After having enjoyed the natural beauty from the vantage point of Montaña Redonda’s peak, there are plenty of other activities Miches offers. These include Playa Esmeralda. This virgin beach is one of the most secluded in the entire country. To get to the beach, it is advisable to use a four-wheel drive vehicle since the road is not in very good condition. Nonetheless, it is still worth the journey. After a very hot day on Montaña Redonda, swimming in crystal clear water and sunning yourself on the white sand is an excellent way to end a stay in Miches.

A Dominican Republic beach with white sand and blue waters

by Aura De Los Santos

Top Seven Reasons to Visit Sa Pa, Vietnam

Ed GagnonEdmond Gagnon grew up in Canada. A retired detective, Ed now travels the world between writing books. One of the most unique places he’s visited on his journey was Vietnam. In this quick preview, Ed shares seven reasons to visit Sa Pa, Vietnam, which he’s written about in his book, A Casual Traveler

Top Seven Reasons to Visit Sa Pa, Vietnam

When it comes to traveling, I usually venture out on my own to explore new places. In the case of Sa Pa, in Vietnam, I booked a no-brainer packaged excursion from my hotel in Hanoi. Not able to read or understand the language, I felt it was the sensible thing to do. The trip included all travel arrangements, lodging, and two days of trekking in the Hoang Lien Son Mountains, just south of the Chinese border. 

After a snafu on the overnight train and a shuttle bus kerfuffle, I found myself standing on the balcony of my Sa Pa hotel. The hotel balcony overlooked the mind-blowing Muong Hoa Valley, nestled in the highest mountains in Vietnam. I found it hard to imagine what I was about to experience hiking this remote alpine paradise. 

A Unique & Exotic Place

People say that Vietnam is a unique and exotic destination to explore and they are right. But if you really want to see a truly special place, travel 350 kilometers northwest of the capital city, Hanoi. From there, Sa Pa can be easily reached by bus or train. It’s the last Vietnamese outpost, before Lao Cai, a city on the China border. 

Sa Pa is a popular trekking base. Its 10,000 inhabitants consist mostly of people from the Hmong, Tay, and Dao hill tribes. Their villages are scattered throughout the remote valley. Some are only accessible on foot or by serious all-terrain vehicles. No paved roads exist between the hamlets. Much of what is needed is carried in wicker baskets by the local women.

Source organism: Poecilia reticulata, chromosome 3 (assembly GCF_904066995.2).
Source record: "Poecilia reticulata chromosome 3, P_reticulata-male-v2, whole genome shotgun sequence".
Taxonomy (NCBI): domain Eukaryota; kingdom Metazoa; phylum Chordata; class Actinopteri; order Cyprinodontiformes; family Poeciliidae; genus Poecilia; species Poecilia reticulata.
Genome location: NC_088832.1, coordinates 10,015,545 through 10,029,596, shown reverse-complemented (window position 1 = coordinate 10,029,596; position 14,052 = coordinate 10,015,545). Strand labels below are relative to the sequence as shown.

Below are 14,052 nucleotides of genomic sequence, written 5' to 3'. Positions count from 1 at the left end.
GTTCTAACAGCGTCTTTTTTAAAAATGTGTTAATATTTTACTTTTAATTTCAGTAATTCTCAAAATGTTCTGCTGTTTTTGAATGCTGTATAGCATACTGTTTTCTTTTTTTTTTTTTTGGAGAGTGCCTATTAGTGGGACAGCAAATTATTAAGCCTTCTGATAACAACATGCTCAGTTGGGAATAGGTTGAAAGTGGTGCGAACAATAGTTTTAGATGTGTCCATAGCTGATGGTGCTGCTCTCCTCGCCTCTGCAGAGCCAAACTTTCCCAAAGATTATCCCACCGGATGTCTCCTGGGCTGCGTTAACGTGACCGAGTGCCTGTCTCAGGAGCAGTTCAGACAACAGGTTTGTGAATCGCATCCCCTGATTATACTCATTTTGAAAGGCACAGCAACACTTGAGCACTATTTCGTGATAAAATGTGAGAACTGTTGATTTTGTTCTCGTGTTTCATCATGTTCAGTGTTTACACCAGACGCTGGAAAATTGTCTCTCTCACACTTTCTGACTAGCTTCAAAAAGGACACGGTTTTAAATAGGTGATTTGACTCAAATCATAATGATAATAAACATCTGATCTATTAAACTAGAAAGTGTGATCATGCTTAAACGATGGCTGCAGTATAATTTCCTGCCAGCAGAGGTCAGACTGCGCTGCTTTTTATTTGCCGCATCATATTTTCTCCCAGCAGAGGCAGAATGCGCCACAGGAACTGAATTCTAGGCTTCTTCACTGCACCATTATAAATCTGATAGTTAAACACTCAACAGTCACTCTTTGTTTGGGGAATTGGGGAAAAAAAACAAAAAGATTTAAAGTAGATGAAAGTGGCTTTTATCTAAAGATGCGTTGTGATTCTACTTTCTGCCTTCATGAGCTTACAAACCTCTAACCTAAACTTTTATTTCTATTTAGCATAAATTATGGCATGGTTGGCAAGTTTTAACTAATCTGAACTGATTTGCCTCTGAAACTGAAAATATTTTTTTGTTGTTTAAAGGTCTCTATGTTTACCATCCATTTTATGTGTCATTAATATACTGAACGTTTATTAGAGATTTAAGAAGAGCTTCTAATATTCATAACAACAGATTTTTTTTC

A photo of some of the village deliveries

Strolling the main streets in Sa Pa is like walking backwards into time. Uniquely clad women line the sidewalks selling their hand-crafted goods — some with woven baskets and others with colorful blankets, tablecloths, and placemats. Some, wearing the classic straw lampshade hats, sell fresh produce grown locally.  

Mountain Trekking

I’m not what you’d call an avid hiker, but when I saw the pictures and read about trekking through the mountains around Sa Pa, I knew it was an adventure I couldn’t pass up. The agents told me in advance that the hike was fairly rigorous and certainly not for the faint of heart. My guide gave me a taste of what I was in for on the afternoon of my arrival. She called it a warm-up, a short jaunt through town along paved roads and easy paths.

The half-day trek seemed easy at first, mostly because it meandered downhill. We walked along a ridge on the edge of town, taking in awesome views of the valley below. Lam allowed me a beer break at a cute little village café where I gawked at the huge mountains that marked the border with China. At this point, my guide sent a woman in our foursome back to the hotel. She’d gotten drunk from a hidden canteen she carried, and my guide was afraid she might fall down the mountain. 

The hike back to the hotel was a bit harder because it was all uphill. The incline made my calf muscles tingle, and the thinner air at that elevation had me breathing heavy. I felt proud upon the completion of my half-day hike. Nonetheless, my guide, Lam, burst my bubble saying it was easy and the full-day trek the next day would be much harder.  

The Real Deal

I awoke to fog so thick I could barely find Lam outside the front doors of my hotel. It was 9 AM, and upon seeing me she said, ‘we go now’. Walking through the low-lying clouds reminded me of entering a steam bath. I heard roosters crowing but couldn’t see anything on either side of the wet and slippery path. Some local kids tried to sell me a walking stick, but I was clueless as to what lay ahead and didn’t buy one. 

It didn’t take long to get off the beaten path, a place where only mountain goats and experienced locals trekked. I found myself balancing on the edge of soggy rice paddies and figured it was only a matter of time before I fell into one. Often, I lost sight of Lam because of my slow pace, only to find her further along the path waiting for me. I tripped and stumbled over loose boulders and rocks. Lam told me my feet were too big. 

Hungry and soaked from sweat, I eventually made it to our lunch stop. It was a picnic area with a covered patio and outdoor kitchen, perched on the edge of a gorge. I heard what sounded like rushing water but the fog obscured anything below me. An eerie-looking cable bridge shrouded in fog led to the other side of the river. We ate a fresh salad and a tasty chicken stir fry for lunch.  

Amazing Scenery